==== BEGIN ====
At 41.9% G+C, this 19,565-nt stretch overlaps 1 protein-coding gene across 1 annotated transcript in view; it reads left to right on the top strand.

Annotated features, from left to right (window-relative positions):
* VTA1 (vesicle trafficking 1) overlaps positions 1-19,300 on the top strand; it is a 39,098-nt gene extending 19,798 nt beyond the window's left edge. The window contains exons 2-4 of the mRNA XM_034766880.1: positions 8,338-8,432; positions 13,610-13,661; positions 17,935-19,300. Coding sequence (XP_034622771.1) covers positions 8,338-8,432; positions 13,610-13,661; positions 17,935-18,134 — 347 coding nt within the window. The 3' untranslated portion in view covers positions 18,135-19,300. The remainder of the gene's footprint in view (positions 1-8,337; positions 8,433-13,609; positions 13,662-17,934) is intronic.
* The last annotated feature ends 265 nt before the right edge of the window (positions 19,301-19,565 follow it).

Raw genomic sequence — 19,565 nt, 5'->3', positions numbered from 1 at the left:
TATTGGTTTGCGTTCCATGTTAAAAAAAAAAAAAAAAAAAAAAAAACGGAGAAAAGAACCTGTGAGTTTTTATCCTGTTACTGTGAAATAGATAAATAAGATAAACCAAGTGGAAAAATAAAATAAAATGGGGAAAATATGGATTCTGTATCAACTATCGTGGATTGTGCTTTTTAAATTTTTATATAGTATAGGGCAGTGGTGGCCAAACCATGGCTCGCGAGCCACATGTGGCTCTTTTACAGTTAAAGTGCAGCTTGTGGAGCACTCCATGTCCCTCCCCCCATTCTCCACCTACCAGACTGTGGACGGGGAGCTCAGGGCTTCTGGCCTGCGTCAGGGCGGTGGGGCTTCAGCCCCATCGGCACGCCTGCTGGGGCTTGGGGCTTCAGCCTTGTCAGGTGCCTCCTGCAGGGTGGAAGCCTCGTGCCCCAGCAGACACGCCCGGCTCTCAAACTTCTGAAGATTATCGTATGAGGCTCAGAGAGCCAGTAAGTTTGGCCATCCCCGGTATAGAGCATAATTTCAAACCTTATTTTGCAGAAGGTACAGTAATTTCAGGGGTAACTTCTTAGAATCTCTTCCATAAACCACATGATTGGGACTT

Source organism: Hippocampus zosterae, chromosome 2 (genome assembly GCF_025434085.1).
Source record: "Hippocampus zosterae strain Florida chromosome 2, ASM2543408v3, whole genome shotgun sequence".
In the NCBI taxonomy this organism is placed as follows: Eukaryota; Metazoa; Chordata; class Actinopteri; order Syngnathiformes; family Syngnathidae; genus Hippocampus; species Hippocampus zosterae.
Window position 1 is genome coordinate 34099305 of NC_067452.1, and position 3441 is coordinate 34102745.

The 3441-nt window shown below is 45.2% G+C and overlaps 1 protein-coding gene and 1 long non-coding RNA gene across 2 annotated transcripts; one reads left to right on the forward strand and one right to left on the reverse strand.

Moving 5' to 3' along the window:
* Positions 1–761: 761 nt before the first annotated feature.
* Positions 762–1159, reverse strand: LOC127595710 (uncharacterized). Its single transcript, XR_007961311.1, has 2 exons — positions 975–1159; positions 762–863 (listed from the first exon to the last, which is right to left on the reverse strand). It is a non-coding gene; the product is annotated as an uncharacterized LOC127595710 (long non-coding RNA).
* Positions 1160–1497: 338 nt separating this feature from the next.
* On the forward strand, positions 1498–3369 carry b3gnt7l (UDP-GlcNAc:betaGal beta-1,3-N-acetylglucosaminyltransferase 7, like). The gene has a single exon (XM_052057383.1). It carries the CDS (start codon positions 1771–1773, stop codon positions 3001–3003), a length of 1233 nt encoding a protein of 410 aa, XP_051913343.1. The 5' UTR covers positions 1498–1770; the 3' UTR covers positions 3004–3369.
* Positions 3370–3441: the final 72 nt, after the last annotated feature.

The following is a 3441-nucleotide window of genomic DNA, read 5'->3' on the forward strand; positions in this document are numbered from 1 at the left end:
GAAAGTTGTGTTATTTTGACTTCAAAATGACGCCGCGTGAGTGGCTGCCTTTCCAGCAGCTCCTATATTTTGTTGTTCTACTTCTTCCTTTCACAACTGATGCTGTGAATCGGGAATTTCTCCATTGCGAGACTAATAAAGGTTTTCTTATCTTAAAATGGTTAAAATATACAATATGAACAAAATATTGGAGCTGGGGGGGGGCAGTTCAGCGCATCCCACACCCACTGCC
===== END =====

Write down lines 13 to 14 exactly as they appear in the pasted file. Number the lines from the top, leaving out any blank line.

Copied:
* Positions 1–761: 761 nt before the first annotated feature.
* Positions 762–1159, reverse strand: LOC127595710 (uncharacterized). Its single transcript, XR_007961311.1, has 2 exons — positions 975–1159; positions 762–863 (listed from the first exon to the last, which is right to left on the reverse strand). It is a non-coding gene; the product is annotated as an uncharacterized LOC127595710 (long non-coding RNA).